No matter which engine you choose, the C-Class is very good to drive. It's impressively quiet at motorway speeds with minimal wind rustling and hardly any road noise.  So not only does the C-Class look like a smaller S-Class, it also feels like one on the move. Neither the BMW 3 Series nor the Audi A4 come anywhere close for comfort.

 

This extends to the excellent ride quality too. With the C-Class, Mercedes-Benz has gone back to doing what it does best - producing supremely comfortable and solid cars. It feels every inch what a Mercedes should be, helped by a new front axle and a longer wheelbase, while it's unruffled at higher speeds, feeling stable and composed.

The steering is excellent, with a reasonable amount of weight and natural feel through corners. In fact, the C-Class handles surprisingly well considering how accomplished it is at cruising on the motorway.

There are of course differing suspension options. SE models get a comfort suspension set-up while the Sport has the same but lowered by 15mm. The top AMG Line has sports suspension lowered by 15mm and 18-inch wheels so is noticeably firmer but still forgiving and smooth, far more so than the sportier versions of competitor saloons. Unlike the competition the C-Class is also available with air suspension, called Airmatic, which features all-round self-levelling.

Engine MPG 0-62 CO2
AMG C 43 30–35 mpg 4.7 s 183–213 g/km
AMG C 63 29–35 mpg 4.1 s 192–227 g/km
AMG C 63 S 29–35 mpg 4.0 s 192–227 g/km
C 180 47–48 mpg 8.2 s 134–140 g/km
C 180 Automatic 44–46 mpg 8.3 s 140–149 g/km
C 200 1.5 4Matic Automatic 44 mpg 8.1 s 148 g/km
C 200 1.5 Automatic 46–47 mpg 7.7 s 136–140 g/km
C 200 2.0 50–53 mpg 7.5 s 123–128 g/km
C 200 2.0 4Matic Automatic 41–42 mpg 7.4 s 149–157 g/km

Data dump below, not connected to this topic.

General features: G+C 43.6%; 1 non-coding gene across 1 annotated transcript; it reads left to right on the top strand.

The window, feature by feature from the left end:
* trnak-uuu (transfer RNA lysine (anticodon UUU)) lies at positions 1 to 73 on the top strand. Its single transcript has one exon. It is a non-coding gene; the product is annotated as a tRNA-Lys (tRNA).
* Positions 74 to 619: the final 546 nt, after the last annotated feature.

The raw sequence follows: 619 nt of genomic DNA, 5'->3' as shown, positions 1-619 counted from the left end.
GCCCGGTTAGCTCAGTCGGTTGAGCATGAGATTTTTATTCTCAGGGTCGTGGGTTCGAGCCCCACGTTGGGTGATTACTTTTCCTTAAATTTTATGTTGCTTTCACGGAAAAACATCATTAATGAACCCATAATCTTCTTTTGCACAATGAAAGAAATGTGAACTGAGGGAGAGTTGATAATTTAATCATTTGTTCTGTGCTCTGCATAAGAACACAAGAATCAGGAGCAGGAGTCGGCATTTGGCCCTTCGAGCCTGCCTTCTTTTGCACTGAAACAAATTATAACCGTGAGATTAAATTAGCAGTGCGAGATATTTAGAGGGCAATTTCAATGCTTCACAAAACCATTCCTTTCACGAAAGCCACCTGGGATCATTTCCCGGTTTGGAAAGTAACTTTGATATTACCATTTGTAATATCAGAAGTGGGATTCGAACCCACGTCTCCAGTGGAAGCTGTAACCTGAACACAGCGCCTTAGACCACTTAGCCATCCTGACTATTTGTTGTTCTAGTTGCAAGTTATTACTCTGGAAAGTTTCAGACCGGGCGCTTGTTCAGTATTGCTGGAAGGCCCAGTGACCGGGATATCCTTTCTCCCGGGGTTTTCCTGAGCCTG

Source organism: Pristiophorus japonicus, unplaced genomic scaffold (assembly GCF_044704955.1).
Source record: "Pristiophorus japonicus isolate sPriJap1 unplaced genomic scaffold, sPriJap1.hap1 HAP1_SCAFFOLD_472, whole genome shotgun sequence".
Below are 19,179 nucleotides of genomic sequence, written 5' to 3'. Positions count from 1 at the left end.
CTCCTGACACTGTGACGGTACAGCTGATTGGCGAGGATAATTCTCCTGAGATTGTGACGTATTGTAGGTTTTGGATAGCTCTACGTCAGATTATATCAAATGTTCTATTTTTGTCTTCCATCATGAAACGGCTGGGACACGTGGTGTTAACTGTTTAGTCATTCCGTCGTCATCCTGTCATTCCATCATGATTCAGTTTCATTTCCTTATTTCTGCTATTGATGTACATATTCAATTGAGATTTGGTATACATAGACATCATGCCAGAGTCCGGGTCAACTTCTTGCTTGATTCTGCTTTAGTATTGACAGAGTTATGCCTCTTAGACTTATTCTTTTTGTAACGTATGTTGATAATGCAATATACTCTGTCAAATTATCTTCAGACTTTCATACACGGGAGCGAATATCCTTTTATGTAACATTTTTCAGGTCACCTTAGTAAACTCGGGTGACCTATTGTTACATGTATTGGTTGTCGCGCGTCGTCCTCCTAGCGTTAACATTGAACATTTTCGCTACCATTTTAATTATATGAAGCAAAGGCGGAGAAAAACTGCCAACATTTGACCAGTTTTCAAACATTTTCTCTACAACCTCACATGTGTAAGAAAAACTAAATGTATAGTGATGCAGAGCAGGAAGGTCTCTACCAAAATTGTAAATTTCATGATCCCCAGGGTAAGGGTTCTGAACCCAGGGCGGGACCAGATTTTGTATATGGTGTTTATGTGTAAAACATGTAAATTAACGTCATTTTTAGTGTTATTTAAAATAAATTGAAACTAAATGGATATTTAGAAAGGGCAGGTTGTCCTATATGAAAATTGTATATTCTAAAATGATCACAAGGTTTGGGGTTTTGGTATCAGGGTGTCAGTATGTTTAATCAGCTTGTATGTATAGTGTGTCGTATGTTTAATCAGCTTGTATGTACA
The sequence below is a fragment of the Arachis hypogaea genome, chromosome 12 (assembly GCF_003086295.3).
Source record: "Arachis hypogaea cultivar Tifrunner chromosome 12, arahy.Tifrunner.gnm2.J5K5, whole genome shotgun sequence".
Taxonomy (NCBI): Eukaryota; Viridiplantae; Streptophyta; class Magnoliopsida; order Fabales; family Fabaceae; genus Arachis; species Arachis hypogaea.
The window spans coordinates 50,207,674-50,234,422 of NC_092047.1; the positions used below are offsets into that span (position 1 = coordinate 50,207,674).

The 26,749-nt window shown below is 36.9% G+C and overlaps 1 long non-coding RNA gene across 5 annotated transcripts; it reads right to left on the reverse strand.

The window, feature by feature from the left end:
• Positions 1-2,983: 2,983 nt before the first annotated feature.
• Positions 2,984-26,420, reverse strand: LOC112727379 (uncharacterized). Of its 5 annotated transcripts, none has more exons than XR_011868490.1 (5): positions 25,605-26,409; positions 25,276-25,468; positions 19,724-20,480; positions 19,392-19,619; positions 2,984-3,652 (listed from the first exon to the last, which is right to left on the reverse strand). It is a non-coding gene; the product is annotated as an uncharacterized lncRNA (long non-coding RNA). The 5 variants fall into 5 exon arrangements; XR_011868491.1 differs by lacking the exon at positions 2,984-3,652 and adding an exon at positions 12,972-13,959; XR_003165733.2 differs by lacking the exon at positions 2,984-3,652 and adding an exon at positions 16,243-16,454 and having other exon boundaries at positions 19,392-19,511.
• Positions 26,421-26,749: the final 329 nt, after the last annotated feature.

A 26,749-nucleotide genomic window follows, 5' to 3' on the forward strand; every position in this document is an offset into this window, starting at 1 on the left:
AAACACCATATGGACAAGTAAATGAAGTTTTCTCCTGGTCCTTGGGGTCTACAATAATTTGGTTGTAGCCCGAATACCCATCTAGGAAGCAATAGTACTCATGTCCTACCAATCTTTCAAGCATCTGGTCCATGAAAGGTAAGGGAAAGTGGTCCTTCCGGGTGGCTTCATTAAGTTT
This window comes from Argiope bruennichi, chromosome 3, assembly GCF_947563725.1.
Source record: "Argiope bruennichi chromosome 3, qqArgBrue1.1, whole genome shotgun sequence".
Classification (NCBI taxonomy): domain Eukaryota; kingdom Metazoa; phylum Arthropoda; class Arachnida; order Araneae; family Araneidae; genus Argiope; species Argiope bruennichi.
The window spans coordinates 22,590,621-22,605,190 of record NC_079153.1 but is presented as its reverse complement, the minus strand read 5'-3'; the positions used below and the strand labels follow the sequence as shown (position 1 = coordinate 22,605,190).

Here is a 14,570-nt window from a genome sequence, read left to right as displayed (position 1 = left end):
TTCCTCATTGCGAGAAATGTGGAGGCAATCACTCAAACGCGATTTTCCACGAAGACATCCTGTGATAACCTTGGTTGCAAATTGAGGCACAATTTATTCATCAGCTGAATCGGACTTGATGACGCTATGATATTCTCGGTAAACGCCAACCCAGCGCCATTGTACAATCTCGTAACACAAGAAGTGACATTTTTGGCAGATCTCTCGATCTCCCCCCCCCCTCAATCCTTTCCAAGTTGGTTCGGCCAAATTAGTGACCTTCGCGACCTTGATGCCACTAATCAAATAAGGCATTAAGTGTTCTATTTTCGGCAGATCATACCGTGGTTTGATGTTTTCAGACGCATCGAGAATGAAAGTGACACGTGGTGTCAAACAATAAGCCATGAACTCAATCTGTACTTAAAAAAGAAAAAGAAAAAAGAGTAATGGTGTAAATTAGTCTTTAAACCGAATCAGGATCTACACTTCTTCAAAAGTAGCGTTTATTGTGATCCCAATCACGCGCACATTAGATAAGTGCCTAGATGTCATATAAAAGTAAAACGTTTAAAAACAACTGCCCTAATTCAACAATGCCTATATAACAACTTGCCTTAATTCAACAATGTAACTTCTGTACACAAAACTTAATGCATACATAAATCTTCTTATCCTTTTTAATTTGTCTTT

C 200 2.0 Automatic 49–53 mpg 7.2–7.3 s 123–135 g/km
C 200 Automatic - - 135 g/km
C 200 d 1.6 66–72 mpg 8.5–10.2 s 101–113 g/km
C 200 d 1.6 Automatic 63–67 mpg 7.9–10.2 s 112–116 g/km
C 220 d 2.0 4Matic Automatic 58 mpg 6.9 s 131 g/km
C 220 d 2.0 Automatic 61–64 mpg 6.9 s 117–121 g/km
C 220 d 2.1 67–71 mpg 7.7 s 104 g/km
C 220 d 2.1 4Matic Automatic 59–61 mpg 7.5 s 117–127 g/km
C 220 d 2.1 Automatic 61–66 mpg 7.4–7.5 s 110–117 g/km
C 250 d 2.1 4Matic Automatic 59–61 mpg 6.8 s 122–127 g/km
C 250 d 2.1 Automatic 61–66 mpg 6.6 s 110–117 g/km
C 300 Automatic 42–44 mpg 5.9 s 136–153 g/km
C 300 d 4Matic Automatic 53 mpg 5.7 s 139 g/km
C 300 d Automatic 58 mpg 5.9 s 129–130 g/km
C 300 de Automatic - - 38 g/km
C 300 h 74–79 mpg 6.4 s 95 g/km
C 350 e - 5.9 s 48–52 g/km

Real MPG average for a Mercedes-Benz C-Class (2014)

Real MPG was created following thousands of readers telling us that their cars could not match the official figures.

Real MPG gives real world data from drivers like you to show how much fuel a vehicle really uses.

Average performance

68%

Real MPG

18–66 mpg

MPGs submitted

517

Diesel or petrol? If you're unsure whether to go for a petrol or diesel (or even an electric model if it's available), then you need our Petrol or Diesel? calculator. It does the maths on petrols, diesels and electric cars to show which is best suited to you.

What have we been asked about the Mercedes-Benz C-Class (2014)?

Every day we're asked hundreds of questions from car buyers and owners through Ask Honest John. Our team of experts, including the nation's favourite motoring agony uncle - Honest John himself - answer queries and conudrums ranging from what car to buy to how to care for it as an owner. If you could do with a spot of friendly advice before buying you're next car, get in touch and we'll do what we can to help.

Ask HJ

Can you recommend a petrol engined car with adequate power and torque for towing a 1200kg caravan?

Could you recommend a petrol engined car with adequate power and torque for towing a 1200kg caravan? It should have automatic torque converter transmission. My previous car was a Saab with a 2.3t engine which was an excellent match (although a manual).
A Mercedes-Benz C-Class would be a good option. It comes with the brand's excellent 9G-Tronic torque-converter gearbox and can comfortably tow a 1200kg following the 85 per cent rule. It's also a lovely car to drive. If you'd prefer something a bit cheaper, consider a Mazda 6 - although its naturally-aspirated petrol engines lack torque.
Answered by Andrew Brady